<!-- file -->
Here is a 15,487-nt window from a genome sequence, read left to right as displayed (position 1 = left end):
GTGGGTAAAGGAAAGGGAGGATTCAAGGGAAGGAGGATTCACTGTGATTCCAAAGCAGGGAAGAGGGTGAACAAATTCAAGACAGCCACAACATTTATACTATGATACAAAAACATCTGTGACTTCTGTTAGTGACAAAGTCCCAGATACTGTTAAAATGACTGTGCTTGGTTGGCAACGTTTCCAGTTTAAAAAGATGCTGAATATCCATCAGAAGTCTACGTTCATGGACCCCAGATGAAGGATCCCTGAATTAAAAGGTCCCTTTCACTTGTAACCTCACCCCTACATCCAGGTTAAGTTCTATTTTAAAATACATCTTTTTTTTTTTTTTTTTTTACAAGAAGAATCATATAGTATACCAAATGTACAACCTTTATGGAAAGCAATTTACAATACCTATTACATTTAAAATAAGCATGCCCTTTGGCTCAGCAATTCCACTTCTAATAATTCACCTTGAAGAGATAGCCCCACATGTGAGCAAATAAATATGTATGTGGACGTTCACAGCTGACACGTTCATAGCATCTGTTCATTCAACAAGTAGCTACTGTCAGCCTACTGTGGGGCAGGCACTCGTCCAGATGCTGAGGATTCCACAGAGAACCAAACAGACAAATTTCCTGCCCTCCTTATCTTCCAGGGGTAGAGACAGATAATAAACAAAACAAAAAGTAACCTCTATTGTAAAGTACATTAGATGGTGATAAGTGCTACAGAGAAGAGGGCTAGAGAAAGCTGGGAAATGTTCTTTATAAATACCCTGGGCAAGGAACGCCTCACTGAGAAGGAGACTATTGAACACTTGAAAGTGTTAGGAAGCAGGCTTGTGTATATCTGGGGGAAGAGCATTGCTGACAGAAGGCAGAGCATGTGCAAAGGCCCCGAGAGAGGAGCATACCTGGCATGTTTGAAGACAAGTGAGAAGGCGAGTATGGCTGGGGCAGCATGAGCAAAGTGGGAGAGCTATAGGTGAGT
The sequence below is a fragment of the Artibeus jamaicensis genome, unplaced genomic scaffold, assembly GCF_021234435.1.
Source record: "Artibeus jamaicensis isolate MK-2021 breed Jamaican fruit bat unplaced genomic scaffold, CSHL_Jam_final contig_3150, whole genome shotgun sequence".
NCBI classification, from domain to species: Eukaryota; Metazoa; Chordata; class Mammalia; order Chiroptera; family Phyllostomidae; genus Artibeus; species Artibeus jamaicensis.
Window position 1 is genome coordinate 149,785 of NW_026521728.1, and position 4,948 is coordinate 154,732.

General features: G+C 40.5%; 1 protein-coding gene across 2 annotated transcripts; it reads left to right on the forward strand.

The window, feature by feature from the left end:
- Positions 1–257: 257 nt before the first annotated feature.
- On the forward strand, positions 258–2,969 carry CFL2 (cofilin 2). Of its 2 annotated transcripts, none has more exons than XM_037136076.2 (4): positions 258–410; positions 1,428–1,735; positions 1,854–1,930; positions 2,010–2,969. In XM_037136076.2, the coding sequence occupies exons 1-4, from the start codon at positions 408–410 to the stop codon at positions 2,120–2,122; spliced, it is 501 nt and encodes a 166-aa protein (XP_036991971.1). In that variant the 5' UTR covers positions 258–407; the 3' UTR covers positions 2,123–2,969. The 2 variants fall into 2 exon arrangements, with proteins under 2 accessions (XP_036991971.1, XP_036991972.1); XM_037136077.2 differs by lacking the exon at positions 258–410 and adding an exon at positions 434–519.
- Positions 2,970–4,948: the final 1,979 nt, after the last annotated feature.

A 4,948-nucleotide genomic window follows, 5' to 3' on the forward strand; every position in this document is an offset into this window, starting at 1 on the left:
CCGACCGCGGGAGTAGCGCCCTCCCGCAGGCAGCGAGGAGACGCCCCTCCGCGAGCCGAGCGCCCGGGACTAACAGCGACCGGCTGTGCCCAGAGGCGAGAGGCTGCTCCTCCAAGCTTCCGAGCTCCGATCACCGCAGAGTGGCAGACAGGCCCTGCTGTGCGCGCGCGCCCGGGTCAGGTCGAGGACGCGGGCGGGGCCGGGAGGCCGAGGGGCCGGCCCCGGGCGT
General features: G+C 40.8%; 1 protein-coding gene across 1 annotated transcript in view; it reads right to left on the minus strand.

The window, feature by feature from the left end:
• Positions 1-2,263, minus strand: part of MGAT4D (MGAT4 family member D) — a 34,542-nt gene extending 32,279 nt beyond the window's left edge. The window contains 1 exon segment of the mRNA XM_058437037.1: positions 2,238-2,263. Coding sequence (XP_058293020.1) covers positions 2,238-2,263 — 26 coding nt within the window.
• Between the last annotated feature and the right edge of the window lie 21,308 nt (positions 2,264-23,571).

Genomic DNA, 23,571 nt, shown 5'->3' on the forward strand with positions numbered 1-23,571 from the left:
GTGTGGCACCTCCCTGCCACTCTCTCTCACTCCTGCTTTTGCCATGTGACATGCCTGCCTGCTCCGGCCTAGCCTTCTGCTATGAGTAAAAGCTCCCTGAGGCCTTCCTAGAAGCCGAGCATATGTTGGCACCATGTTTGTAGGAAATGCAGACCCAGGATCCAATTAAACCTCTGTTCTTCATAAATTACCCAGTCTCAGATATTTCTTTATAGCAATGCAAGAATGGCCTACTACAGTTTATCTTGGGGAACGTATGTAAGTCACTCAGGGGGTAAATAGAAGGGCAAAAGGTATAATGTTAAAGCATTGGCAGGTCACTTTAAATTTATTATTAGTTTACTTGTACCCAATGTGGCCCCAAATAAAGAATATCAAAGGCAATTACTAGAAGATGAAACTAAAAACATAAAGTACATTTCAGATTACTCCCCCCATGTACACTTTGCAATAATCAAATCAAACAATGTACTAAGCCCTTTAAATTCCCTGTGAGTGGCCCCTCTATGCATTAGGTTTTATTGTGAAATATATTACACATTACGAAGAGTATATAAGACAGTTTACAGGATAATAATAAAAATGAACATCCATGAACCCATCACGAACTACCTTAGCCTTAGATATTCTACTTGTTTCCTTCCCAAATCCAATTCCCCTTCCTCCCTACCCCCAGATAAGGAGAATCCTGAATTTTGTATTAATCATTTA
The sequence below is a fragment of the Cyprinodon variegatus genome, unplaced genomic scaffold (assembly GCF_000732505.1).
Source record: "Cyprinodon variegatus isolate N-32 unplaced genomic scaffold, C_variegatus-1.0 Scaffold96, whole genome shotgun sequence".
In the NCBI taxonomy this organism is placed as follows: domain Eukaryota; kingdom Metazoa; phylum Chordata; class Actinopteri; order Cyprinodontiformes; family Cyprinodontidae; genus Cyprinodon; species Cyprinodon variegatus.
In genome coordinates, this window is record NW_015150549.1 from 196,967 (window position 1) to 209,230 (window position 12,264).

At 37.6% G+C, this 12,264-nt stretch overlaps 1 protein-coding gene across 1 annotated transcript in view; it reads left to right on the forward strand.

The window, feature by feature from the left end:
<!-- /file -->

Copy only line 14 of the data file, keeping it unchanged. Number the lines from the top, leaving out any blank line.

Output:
General features: G+C 40.8%; 1 protein-coding gene across 1 annotated transcript in view; it reads right to left on the minus strand.